I’m Nicky, I live in Suffolk with my teenage son and very vocal cat called Snippit. Over the years I have had many special interests but the ones that have brought me the most satisfaction and pleasure are personal development and cycling. In 2010 my personal development journey really started to take shape, I coached others to take charge of their direction through their health and my business was doing incredibly well, little did I know that 2012 was the year that would shatter my world, yet through grit, determination and a lot of getting to know myself, I survived it all.
The knock on my door in May 2012 changed me at my core, it was the British transport police and they were about to inform me of my dad's suicide. I had always been a 'daddy's girl' growing up and although I knew he had been going through a difficult patch, I was totally unaware that he was in such a dark and final place, his death caused me to spiral into the darkest depression I have ever experienced and it's something that I wouldn't wish on anyone. I had to learn who I was, how I functioned and how to live fully without being dragged back by the unanswerable question of why and I swore to myself that his life wouldn't be lost in vain. It was during this time that I fully embraced my cycling, I had already cycled London to Paris and I was in the middle of planning Lands End John O’Groats when dad died, I threw all of my focus into raising money for the depression alliance, raising awareness around male suicide and of course training for the ride itself.
In 2018 I took the decision to pull my son out of main stream education, he hated school and his mental health was terrifying me, I felt that if I didn’t do something to help him he would end up a statistic, just like his grandad and I couldn’t allow that. We started studying neuroscience, my theory was if you’re going to understand your inner workings, you start with the brain as that’s what drives us, he loved it and so did I.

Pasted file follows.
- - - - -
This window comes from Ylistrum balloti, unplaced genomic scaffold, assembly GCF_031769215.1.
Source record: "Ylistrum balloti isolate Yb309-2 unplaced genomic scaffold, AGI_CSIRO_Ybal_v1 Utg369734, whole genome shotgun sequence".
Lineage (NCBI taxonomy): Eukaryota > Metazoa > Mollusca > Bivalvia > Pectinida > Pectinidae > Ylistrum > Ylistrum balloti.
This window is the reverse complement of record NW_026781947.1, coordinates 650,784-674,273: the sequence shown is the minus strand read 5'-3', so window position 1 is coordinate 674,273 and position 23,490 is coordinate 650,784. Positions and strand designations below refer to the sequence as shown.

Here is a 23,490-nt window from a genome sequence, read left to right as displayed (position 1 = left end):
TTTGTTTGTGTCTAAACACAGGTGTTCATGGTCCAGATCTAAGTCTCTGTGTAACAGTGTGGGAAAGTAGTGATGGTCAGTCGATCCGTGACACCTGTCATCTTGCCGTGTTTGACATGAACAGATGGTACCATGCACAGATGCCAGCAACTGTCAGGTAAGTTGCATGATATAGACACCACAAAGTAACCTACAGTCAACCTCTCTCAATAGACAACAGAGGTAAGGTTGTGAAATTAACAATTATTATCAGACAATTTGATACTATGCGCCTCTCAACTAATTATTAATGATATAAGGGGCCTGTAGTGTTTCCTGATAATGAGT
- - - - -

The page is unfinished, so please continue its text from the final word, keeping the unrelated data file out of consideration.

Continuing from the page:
When I started with neuroscience I never imagined that it would lead me to recognising my sons autism and ADHD, several months after this realisation the penny dropped and I realised that I too was on the spectrum, autism and ADHD present very differently in women, and are commonly overooked this wasn’t something I was aware of at the time. I could never work out why I couldn’t fit in, I was perfectly friendly and a total people pleaser, I would crack jokes to try and make people like me. Over the years I truly and unintentionally mastered the art of masking, turning to drugs and alcohol to try and boost my confidence and compensate for my lack of social skills and social anxiety. I have in the past earned the nickname flappy, this was due to me hyper focusing on a task and being flustered and frustrated when my focus was broken, I didn’t know that this was a form of stimming and something that autistic people do to self sooth.
Since learning I am autistic I have been able to work out what my strengths are, what my weaknesses are and how to have more balance in my life. My personal development background has given me a huge advantage as I already had the tools needed to make sure I can thrive and I use them all the time, being autistic is a super power and has opened up a whole new level of personal development and for someone who likes to hyper focus on a subject it’s really quite magical.